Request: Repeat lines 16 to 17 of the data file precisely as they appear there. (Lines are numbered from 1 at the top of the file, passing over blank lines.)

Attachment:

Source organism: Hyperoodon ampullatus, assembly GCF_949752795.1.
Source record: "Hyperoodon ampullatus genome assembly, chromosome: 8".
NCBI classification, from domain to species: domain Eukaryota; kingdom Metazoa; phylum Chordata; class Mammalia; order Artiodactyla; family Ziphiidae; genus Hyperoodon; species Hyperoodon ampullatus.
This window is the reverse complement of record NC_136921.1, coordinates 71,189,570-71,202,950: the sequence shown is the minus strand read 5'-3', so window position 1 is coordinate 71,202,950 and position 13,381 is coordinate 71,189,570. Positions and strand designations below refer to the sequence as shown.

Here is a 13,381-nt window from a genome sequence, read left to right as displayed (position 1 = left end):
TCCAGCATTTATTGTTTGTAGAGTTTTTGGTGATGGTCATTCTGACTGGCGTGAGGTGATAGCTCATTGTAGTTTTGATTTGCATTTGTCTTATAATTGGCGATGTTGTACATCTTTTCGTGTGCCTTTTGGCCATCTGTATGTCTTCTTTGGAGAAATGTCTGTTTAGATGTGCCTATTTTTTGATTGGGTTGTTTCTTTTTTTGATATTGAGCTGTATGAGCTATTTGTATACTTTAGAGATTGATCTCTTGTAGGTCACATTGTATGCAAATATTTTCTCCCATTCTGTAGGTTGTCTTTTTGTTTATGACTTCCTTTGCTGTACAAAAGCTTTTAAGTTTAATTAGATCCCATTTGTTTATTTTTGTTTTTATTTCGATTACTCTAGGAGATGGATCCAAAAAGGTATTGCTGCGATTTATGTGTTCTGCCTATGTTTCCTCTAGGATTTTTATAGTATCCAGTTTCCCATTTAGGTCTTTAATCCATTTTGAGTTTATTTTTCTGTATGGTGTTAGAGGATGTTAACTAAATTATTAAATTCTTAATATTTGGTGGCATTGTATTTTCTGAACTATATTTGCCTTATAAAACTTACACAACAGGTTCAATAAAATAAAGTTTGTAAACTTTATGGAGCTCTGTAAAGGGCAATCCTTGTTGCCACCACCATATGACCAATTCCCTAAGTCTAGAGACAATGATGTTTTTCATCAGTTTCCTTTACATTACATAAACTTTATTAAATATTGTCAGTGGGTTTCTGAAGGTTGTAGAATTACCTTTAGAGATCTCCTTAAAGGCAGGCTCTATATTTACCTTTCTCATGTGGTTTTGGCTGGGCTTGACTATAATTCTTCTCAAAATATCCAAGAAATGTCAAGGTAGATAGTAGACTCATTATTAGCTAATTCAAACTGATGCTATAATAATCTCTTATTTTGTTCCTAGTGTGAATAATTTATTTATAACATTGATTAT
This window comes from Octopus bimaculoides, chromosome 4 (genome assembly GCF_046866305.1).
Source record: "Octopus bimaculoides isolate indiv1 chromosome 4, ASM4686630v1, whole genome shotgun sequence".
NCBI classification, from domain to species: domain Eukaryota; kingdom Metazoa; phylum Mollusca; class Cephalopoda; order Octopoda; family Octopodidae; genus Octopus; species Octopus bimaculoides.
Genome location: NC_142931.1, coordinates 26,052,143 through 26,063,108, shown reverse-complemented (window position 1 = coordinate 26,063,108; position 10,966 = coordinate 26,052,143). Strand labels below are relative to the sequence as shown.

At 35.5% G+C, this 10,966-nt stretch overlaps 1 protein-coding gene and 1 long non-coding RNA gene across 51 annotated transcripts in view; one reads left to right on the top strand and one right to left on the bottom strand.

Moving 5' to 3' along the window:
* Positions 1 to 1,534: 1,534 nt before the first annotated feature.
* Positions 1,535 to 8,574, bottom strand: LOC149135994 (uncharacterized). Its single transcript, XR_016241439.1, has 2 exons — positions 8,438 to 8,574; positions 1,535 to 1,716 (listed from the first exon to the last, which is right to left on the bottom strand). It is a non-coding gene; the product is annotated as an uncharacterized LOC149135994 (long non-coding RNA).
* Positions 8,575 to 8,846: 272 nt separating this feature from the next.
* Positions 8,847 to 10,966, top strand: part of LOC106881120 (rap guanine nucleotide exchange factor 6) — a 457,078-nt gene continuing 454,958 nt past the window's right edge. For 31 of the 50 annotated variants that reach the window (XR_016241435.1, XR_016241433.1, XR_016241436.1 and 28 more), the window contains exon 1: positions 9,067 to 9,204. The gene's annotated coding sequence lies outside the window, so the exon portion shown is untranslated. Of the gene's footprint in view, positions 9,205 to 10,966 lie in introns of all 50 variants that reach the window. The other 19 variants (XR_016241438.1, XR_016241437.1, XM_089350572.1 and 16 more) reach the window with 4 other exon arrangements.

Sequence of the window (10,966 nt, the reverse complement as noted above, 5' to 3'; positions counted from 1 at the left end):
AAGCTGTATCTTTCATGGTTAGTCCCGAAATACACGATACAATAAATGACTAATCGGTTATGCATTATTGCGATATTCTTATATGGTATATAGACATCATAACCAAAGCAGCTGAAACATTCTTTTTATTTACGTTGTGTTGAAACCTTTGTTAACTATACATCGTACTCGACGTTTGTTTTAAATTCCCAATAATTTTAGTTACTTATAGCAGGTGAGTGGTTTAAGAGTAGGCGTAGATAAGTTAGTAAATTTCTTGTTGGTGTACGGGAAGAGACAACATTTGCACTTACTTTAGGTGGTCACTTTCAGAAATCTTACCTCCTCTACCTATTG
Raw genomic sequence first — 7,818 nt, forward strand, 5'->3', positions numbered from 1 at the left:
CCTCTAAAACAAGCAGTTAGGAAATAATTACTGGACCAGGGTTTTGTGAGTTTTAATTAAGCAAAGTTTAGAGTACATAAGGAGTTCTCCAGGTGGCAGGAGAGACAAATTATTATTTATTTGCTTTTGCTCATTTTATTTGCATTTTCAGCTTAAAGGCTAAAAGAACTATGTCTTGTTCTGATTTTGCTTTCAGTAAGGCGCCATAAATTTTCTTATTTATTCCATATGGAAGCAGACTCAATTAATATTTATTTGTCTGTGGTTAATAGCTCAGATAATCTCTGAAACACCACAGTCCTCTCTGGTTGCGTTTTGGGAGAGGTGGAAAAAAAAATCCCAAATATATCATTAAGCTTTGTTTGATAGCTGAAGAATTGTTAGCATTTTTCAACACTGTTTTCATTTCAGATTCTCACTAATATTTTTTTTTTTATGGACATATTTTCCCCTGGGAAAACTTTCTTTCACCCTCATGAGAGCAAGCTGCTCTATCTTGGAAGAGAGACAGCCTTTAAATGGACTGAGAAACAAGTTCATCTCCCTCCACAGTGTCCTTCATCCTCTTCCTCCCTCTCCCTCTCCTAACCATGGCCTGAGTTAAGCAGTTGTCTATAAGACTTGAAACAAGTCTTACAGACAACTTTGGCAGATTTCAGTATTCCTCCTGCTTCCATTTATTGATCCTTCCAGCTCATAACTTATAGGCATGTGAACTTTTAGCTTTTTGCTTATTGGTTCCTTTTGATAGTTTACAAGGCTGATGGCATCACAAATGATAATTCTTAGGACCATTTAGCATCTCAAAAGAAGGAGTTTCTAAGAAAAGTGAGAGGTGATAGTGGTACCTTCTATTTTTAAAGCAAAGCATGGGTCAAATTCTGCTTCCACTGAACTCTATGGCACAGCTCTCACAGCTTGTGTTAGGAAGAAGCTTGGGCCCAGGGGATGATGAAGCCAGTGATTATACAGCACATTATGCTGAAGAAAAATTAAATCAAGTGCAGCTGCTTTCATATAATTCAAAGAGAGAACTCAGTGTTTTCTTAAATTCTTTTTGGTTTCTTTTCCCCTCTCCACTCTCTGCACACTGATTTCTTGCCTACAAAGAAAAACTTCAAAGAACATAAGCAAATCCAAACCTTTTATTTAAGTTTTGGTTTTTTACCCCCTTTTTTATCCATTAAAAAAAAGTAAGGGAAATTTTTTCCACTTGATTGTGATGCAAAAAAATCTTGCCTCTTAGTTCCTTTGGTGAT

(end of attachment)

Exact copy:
* Positions 8,847 to 10,966, top strand: part of LOC106881120 (rap guanine nucleotide exchange factor 6) — a 457,078-nt gene continuing 454,958 nt past the window's right edge. For 31 of the 50 annotated variants that reach the window (XR_016241435.1, XR_016241433.1, XR_016241436.1 and 28 more), the window contains exon 1: positions 9,067 to 9,204. The gene's annotated coding sequence lies outside the window, so the exon portion shown is untranslated. Of the gene's footprint in view, positions 9,205 to 10,966 lie in introns of all 50 variants that reach the window. The other 19 variants (XR_016241438.1, XR_016241437.1, XM_089350572.1 and 16 more) reach the window with 4 other exon arrangements.

Sequence of the window (10,966 nt, the reverse complement as noted above, 5' to 3'; positions counted from 1 at the left end):